The anabolic effect that you get from your natural estrogen does not have the same effect when it is a synthetic estrogen. It does help maintain lean mass, but it does not help build it. It is also known that in pre-menopause, we have sex differences in day-to-day intensity and recovery. For example, if a man’s training plan is 5 days straight of long distance cycling, and his recovery day is a 60km ride, this is definitely not going to work for a female athlete of a certain age. As we age, that doesn’t change. There are specific sex differences to remember with regards to day-to-day intensity, to deal with more of the muscle enzyme activity and the muscle structure, not so much the hormone effect. Recovery is crucial for maximum training gain. It is often said that you get fitter while you are recovering, and not actually when you are out training.

Increasing your protein intake and strength are not mutually exclusive, you need to do both. You cannot compare yourself to male athletes in your community, and their training and nutrition. You are not a “small man”, you have so many hormonal considerations and also the regulation of your body fat composition will be so different to the way your average male athlete is managing his.

There are considerations that you should be making with regards to training. I sound like a stuck record with my athletes, when it comes to strength training. I insist on it. Plyometrics, or kettlebell training, core strength training or weight training sets, and even barefoot work, are all useful for building lean muscle and increasing bone density. All of these strength training options work to decrease visceral abdominal fat, increase our insulin sensitivity, increase our lean-mass development and the way our muscles fire, reduce our total body-fat accumulation. It helps with our mood and cognitive focus. It helps with overall health, but also helps with our performance potential.

When you reach 40 and start your peri-menopausal era you need to consider the metabolic, muscle and bone changes that you are going to go through. When talking about the perimenopause aspect, where all the hormones are a bit all over the place, and all we know there is an estrogen dominance and progesterone usually antagonizes it, but when it starts to fall off, we start to have all these different changes within body composition, our response to different types of foods that we eat, sleep, all these different metrics. Choose healthy over skinny, as a starting point. You should also talk to your coach often about your state of mind, and physical state. If you don’t give your coach specific information, then planning the training schedule is difficult and may not be optimal.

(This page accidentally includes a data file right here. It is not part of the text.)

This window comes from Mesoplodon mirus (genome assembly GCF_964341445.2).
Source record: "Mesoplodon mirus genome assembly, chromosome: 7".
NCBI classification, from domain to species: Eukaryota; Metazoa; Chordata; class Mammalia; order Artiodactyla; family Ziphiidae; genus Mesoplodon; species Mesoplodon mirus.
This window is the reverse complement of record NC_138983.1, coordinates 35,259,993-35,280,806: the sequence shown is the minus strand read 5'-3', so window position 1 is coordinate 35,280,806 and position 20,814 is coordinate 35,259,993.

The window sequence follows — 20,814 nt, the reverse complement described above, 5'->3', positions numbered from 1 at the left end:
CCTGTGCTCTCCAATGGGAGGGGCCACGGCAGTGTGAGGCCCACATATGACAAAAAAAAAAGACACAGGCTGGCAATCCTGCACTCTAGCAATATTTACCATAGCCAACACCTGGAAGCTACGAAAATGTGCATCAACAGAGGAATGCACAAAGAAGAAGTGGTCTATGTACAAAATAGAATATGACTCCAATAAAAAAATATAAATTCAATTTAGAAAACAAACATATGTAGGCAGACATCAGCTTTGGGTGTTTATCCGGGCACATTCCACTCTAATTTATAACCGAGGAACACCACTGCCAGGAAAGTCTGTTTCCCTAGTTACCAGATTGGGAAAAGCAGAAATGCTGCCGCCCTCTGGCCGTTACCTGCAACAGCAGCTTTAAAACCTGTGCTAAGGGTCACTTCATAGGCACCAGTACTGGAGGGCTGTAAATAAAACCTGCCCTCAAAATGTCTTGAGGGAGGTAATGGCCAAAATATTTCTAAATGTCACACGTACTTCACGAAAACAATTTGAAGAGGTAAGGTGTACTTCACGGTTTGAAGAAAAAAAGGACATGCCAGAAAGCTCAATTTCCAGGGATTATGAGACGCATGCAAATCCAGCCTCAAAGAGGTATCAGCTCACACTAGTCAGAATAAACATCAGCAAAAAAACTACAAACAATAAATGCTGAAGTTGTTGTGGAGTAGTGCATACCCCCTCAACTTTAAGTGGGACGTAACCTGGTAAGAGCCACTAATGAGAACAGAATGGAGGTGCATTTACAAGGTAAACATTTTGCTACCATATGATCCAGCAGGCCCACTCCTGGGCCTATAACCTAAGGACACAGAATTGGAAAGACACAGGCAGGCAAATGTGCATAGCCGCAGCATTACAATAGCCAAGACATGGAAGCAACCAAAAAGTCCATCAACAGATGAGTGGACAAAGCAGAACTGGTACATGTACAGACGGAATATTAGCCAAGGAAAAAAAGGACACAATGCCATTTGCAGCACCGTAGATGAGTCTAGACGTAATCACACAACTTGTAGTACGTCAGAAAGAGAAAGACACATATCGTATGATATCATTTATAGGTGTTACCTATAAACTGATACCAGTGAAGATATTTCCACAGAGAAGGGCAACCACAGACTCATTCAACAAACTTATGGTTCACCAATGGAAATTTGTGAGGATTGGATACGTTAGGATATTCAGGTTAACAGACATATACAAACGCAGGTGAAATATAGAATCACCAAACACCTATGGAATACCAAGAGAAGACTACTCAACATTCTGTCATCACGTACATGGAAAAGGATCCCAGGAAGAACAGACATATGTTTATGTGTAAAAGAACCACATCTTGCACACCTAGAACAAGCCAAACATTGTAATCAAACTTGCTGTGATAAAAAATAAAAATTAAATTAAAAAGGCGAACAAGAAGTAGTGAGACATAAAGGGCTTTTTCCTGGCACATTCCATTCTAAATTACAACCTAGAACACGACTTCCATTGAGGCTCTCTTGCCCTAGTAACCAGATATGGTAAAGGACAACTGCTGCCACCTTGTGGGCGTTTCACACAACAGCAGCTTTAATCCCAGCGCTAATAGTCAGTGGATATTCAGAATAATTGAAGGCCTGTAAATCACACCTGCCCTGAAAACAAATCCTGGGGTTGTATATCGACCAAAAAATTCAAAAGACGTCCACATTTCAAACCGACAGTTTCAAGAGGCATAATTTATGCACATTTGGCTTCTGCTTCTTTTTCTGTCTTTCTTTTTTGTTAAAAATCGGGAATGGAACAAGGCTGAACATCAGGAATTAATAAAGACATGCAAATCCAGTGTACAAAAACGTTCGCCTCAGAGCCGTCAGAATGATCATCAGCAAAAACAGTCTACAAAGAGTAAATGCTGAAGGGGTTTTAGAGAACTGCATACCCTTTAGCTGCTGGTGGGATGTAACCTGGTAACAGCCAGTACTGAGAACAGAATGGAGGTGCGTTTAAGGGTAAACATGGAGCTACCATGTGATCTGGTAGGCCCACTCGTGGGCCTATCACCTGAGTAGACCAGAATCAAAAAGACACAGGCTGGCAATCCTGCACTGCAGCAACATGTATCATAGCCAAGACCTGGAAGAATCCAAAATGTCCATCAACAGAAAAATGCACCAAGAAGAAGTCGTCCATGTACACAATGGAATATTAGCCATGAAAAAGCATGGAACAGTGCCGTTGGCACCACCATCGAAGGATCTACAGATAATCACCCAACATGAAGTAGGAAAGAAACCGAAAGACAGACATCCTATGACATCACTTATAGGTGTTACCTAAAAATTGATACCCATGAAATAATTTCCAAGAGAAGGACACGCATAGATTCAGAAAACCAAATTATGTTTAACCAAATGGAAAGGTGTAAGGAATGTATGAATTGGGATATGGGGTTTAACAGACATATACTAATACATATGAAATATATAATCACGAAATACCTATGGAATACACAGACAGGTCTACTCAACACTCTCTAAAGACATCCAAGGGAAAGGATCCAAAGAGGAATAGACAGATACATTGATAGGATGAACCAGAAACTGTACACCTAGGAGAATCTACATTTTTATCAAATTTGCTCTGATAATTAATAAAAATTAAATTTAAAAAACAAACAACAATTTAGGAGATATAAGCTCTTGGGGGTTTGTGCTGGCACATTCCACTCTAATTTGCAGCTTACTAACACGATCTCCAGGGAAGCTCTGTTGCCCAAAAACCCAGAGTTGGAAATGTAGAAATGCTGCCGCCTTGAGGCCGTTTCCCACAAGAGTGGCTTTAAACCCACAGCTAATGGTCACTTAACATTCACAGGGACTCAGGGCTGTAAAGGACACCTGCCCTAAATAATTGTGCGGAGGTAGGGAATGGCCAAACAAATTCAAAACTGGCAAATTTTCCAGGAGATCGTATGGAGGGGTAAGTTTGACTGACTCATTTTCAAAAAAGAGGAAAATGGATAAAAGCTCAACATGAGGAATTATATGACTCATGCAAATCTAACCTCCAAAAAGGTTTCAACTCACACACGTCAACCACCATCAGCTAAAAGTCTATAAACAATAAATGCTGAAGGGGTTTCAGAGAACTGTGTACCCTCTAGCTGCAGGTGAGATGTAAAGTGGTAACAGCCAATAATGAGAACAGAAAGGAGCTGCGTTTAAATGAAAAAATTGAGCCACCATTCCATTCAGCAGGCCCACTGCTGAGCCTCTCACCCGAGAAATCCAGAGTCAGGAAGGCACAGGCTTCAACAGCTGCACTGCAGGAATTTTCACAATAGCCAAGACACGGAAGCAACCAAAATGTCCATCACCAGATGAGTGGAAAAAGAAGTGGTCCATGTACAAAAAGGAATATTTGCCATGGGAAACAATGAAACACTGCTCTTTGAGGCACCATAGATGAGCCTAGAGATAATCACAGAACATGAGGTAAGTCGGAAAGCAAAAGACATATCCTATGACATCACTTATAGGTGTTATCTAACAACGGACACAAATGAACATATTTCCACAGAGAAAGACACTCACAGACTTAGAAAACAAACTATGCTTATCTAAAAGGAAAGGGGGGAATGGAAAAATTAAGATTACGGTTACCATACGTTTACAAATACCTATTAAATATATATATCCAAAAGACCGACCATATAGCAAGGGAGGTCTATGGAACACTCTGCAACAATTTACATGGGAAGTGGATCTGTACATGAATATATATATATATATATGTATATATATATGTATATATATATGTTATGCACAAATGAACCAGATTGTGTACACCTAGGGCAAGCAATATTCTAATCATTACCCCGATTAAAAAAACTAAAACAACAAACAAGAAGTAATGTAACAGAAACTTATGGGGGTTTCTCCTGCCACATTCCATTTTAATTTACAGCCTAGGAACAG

The other thing to remember is that with age and with the changeover of estrogen progesterone, which do modify our fuelling mechanisms, we end up having a decrease in the amount of fat that our body removes on a daily basis, as well as for exercise, but there’s actually no change in fat uptake. So by default, we end up storing more fat, normally across the belly. If this is not addressed through training and nutrition, then this contributes to the menopausal spread, and the attenuation of lean-mass development. You can thank Mother Nature for this one!

So why am I talking about Forgotten Athletes? The reason is that we need careful consideration, care, and our training needs to be specific. It is important to know that a coach can only help you if information is provided. A great way to do this is to use the Wild.Ai app, which will require daily input from the athlete. This can be linked to Training Peaks or the coach can be given access to the health data and understand where the athlete is at in terms of the menstrual cycle, or if in menopause, the general well-being and physical state of the athlete. Tailoring plans for women is not an easy task. It can take several months to get to know an athlete, and get down to the nitty gritty of what is going on there. It takes patience, communication and also the coach is not a divine, so the athlete needs to provide as much information as possible.

To ladies over 40, there is hope for you. Not all is lost and there is definitely an amazing sporty life ahead of you. I am happy to sit and chat about it all, and tell you about my personal experiences and how I am managing my health and fitness. I am not perfect by any stretch, I still have days where a nana nap seems like the only way forward, my mood can swing and I am not feeling very people-friendly. You don’t need to apologise. If you are going through menopause you will absolutely relate to some of this and I want you to know that there is help available, in Dubai.

Whether your goal is to do a 10km run, a 50km ride, a 5km run, a 1km swim, or simply being able to be more agile and mobile, you must stand tall and be recognised as a cyclist, a runner, a swimmer, an active person. Insist on being respected, cheered on, uplifted, and made to feel like a person again. Find those feelings of self-worth, confidence, and stand up in your favourite outfit and feel fabulous. If you come to our training session you will be received with smiles, open arms, and feelings of positivity.

Every women has an athlete inside. Your size, age, and experience does not matter.

It’s time to bring more Forgotten Athletes back on to the sports scene, find their purpose and feeling that they BELONG.

Posted on 23rd Oct 2020